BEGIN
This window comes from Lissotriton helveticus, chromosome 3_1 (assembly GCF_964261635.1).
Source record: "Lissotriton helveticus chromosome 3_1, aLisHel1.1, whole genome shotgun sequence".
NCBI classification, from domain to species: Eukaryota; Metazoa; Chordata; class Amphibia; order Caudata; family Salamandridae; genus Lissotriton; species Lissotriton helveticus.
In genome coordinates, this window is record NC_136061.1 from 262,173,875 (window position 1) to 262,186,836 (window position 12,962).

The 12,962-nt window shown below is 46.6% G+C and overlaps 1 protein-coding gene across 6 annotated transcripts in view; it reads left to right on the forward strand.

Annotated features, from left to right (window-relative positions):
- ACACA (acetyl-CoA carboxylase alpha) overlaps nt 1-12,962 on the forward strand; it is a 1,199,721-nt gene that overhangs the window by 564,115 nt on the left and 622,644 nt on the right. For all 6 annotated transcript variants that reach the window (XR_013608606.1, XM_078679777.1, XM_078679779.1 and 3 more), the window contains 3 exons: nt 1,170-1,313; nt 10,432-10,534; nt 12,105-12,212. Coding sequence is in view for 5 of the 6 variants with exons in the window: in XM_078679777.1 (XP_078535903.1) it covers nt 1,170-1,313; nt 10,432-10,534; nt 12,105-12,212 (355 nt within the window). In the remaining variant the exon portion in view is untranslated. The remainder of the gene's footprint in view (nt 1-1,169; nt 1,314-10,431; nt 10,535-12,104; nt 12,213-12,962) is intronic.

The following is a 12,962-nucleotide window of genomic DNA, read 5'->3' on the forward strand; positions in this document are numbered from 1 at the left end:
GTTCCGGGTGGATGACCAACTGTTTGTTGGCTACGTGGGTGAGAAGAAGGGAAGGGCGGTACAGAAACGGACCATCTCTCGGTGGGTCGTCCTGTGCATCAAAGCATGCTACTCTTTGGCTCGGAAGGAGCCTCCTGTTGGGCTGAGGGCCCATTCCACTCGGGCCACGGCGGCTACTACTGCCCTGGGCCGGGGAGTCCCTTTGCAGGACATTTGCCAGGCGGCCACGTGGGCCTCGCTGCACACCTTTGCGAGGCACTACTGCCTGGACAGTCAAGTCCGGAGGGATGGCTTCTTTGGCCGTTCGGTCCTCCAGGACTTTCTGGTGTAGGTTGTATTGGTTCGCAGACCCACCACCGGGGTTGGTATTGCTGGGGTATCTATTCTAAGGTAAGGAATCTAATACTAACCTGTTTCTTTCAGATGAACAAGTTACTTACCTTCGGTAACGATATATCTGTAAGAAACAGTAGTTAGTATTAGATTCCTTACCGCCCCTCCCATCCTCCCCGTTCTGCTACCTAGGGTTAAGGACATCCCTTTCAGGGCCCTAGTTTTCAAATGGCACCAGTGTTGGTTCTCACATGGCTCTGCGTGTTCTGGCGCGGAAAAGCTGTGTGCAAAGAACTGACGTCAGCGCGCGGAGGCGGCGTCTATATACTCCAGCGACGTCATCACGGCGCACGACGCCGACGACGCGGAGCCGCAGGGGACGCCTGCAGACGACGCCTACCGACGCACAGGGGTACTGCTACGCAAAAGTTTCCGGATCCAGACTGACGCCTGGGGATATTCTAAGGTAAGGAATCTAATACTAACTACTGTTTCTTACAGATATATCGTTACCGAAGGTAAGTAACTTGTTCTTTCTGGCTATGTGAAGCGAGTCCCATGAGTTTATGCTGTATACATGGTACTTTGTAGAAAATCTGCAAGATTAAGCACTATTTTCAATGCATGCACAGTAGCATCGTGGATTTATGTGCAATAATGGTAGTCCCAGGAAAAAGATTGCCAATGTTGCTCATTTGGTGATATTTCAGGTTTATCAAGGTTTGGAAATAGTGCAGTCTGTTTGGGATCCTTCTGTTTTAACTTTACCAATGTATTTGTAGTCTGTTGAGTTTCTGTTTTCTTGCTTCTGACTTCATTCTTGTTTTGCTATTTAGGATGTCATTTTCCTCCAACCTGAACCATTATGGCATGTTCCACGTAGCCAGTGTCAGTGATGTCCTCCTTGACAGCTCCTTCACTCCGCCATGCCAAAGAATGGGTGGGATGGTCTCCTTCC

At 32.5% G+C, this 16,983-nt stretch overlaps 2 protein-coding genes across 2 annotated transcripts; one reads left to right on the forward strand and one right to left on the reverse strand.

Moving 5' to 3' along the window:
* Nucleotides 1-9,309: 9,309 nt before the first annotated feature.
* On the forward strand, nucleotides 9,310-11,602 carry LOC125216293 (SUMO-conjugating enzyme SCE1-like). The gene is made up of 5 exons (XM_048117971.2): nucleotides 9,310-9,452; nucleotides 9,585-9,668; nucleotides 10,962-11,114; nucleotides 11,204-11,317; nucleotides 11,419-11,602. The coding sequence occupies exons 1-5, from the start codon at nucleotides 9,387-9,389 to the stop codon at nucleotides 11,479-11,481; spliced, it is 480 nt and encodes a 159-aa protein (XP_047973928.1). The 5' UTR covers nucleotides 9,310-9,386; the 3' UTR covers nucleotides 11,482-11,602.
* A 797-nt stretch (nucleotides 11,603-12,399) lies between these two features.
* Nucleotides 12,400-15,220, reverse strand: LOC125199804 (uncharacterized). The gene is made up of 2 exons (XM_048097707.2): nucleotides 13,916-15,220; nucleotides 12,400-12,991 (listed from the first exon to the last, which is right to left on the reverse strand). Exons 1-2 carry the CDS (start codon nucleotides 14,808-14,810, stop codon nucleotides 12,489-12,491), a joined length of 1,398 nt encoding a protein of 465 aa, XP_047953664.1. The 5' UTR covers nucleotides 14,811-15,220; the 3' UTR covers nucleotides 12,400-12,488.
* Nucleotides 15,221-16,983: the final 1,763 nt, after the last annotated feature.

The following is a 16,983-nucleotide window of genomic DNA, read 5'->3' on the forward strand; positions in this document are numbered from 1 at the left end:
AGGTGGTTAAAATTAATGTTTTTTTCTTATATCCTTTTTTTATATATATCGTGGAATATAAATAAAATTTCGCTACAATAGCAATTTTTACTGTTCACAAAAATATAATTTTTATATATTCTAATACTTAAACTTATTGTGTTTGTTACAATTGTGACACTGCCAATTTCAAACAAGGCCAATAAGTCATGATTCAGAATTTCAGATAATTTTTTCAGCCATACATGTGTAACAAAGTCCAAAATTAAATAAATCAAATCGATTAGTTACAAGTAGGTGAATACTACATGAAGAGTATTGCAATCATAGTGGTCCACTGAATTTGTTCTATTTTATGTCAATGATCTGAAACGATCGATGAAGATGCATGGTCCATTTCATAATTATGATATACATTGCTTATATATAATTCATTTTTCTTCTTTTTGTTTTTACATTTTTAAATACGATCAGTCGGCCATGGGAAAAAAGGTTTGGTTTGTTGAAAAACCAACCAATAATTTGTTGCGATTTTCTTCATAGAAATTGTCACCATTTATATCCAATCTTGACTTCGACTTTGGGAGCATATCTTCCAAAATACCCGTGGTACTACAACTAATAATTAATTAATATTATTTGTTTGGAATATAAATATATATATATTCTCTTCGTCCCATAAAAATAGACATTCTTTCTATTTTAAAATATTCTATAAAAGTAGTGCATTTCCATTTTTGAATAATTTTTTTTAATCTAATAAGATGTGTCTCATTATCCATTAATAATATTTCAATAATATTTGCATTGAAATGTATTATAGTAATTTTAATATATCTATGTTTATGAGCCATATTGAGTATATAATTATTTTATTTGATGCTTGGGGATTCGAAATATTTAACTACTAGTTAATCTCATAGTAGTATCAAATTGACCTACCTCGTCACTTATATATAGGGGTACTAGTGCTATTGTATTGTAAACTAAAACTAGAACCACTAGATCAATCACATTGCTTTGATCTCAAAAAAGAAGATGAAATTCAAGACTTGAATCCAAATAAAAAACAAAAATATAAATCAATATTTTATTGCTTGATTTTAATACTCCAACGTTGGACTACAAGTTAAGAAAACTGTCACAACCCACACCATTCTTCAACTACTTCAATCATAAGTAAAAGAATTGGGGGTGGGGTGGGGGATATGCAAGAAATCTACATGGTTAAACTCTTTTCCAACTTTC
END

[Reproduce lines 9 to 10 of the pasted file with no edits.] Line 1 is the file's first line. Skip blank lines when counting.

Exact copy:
GTTCCGGGTGGATGACCAACTGTTTGTTGGCTACGTGGGTGAGAAGAAGGGAAGGGCGGTACAGAAACGGACCATCTCTCGGTGGGTCGTCCTGTGCATCAAAGCATGCTACTCTTTGGCTCGGAAGGAGCCTCCTGTTGGGCTGAGGGCCCATTCCACTCGGGCCACGGCGGCTACTACTGCCCTGGGCCGGGGAGTCCCTTTGCAGGACATTTGCCAGGCGGCCACGTGGGCCTCGCTGCACACCTTTGCGAGGCACTACTGCCTGGACAGTCAAGTCCGGAGGGATGGCTTCTTTGGCCGTTCGGTCCTCCAGGACTTTCTGGTGTAGGTTGTATTGGTTCGCAGACCCACCACCGGGGTTGGTATTGCTGGGGTATCTATTCTAAGGTAAGGAATCTAATACTAACCTGTTTCTTTCAGATGAACAAGTTACTTACCTTCGGTAACGATATATCTGTAAGAAACAGTAGTTAGTATTAGATTCCTTACCGCCCCTCCCATCCTCCCCGTTCTGCTACCTAGGGTTAAGGACATCCCTTTCAGGGCCCTAGTTTTCAAATGGCACCAGTGTTGGTTCTCACATGGCTCTGCGTGTTCTGGCGCGGAAAAGCTGTGTGCAAAGAACTGACGTCAGCGCGCGGAGGCGGCGTCTATATACTCCAGCGACGTCATCACGGCGCACGACGCCGACGACGCGGAGCCGCAGGGGACGCCTGCAGACGACGCCTACCGACGCACAGGGGTACTGCTACGCAAAAGTTTCCGGATCCAGACTGACGCCTGGGGATATTCTAAGGTAAGGAATCTAATACTAACTACTGTTTCTTACAGATATATCGTTACCGAAGGTAAGTAACTTGTTCTTTCTGGCTATGTGAAGCGAGTCCCATGAGTTTATGCTGTATACATGGTACTTTGTAGAAAATCTGCAAGATTAAGCACTATTTTCAATGCATGCACAGTAGCATCGTGGATTTATGTGCAATAATGGTAGTCCCAGGAAAAAGATTGCCAATGTTGCTCATTTGGTGATATTTCAGGTTTATCAAGGTTTGGAAATAGTGCAGTCTGTTTGGGATCCTTCTGTTTTAACTTTACCAATGTATTTGTAGTCTGTTGAGTTTCTGTTTTCTTGCTTCTGACTTCATTCTTGTTTTGCTATTTAGGATGTCATTTTCCTCCAACCTGAACCATTATGGCATGTTCCACGTAGCCAGTGTCAGTGATGTCCTCCTTGACAGCTCCTTCACTCCGCCATGCCAAAGAATGGGTGGGATGGTCTCCTTCC

At 32.5% G+C, this 16,983-nt stretch overlaps 2 protein-coding genes across 2 annotated transcripts; one reads left to right on the forward strand and one right to left on the reverse strand.